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1 The laticlave tunic. See B. viii. c. 73, and B. ix. c. 63.
3 See the list of writers at the end of B. ix.
4 "Equus militaris."
5 See B. xxix. c. 8. The "Decuriæ" of "judices," or "judges," were so called, probably, from ten (decem) having been originally chosen from each tribe. As to the Decuriæ of the judices, see Smith's Diet. Antiq. pp. 531–2. The account given by Pliny is confused in the extreme.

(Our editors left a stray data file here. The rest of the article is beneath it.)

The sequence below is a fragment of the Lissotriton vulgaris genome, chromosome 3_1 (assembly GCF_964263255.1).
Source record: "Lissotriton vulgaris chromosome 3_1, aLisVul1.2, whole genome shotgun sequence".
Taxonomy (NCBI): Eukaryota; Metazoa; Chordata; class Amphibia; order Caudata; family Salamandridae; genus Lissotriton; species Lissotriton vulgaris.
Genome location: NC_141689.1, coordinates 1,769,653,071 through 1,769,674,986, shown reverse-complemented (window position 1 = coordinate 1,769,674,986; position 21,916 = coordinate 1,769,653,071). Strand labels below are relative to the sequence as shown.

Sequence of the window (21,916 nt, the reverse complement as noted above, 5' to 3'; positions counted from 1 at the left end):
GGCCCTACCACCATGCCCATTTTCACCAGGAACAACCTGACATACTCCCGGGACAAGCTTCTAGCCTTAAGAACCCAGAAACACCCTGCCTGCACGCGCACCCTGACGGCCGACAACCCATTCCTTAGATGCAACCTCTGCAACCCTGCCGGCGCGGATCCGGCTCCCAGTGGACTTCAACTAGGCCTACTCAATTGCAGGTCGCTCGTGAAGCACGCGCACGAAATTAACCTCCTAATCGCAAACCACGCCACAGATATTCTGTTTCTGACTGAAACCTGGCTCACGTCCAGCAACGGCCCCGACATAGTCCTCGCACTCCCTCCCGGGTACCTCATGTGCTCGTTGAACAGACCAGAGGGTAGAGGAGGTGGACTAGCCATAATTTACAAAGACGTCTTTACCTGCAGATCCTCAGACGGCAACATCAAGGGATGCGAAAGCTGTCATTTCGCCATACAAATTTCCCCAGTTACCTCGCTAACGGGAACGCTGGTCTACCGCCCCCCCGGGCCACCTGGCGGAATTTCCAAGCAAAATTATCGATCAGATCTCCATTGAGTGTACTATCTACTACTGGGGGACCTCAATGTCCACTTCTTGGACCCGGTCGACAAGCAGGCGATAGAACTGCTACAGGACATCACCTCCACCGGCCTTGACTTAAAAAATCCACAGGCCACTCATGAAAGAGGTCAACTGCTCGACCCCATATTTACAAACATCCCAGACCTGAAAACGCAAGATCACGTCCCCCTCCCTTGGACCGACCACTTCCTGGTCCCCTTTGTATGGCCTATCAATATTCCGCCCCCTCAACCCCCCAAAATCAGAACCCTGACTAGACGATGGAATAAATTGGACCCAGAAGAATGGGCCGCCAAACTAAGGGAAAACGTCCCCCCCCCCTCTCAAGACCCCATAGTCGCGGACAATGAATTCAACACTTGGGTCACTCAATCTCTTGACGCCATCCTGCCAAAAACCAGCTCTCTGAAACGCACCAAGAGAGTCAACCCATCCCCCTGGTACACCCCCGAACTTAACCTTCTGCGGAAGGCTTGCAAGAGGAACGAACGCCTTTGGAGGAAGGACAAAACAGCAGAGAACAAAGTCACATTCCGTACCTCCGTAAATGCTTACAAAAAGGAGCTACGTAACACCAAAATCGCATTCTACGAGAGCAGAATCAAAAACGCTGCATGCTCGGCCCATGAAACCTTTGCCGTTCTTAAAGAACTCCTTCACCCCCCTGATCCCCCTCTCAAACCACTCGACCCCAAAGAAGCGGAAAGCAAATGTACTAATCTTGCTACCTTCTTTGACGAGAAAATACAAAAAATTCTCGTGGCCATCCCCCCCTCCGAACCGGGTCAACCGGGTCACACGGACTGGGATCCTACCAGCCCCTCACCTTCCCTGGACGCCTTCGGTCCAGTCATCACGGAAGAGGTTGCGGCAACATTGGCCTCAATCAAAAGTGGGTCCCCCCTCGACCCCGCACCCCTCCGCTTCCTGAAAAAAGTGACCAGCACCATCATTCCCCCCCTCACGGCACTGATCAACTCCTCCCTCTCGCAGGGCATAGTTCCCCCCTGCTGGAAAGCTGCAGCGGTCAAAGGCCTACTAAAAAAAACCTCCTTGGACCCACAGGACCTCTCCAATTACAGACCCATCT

6 "Turmæ." Squadrons of thirty "equites" or horsemen; ten of which squadrons were attached to each legion.
7 Before the time of Augustus, there were but three decuries.
8 A law introduced by Aurelius Cotta, B.C. 70, enacted that the Judices should be chosen from the three classes—of Senators, Equites, and Tribuni æarii, or Tribunes of the treasury, these last being taken from the body of the people, and being persons possessed of some property.
9 Members selected by lot.
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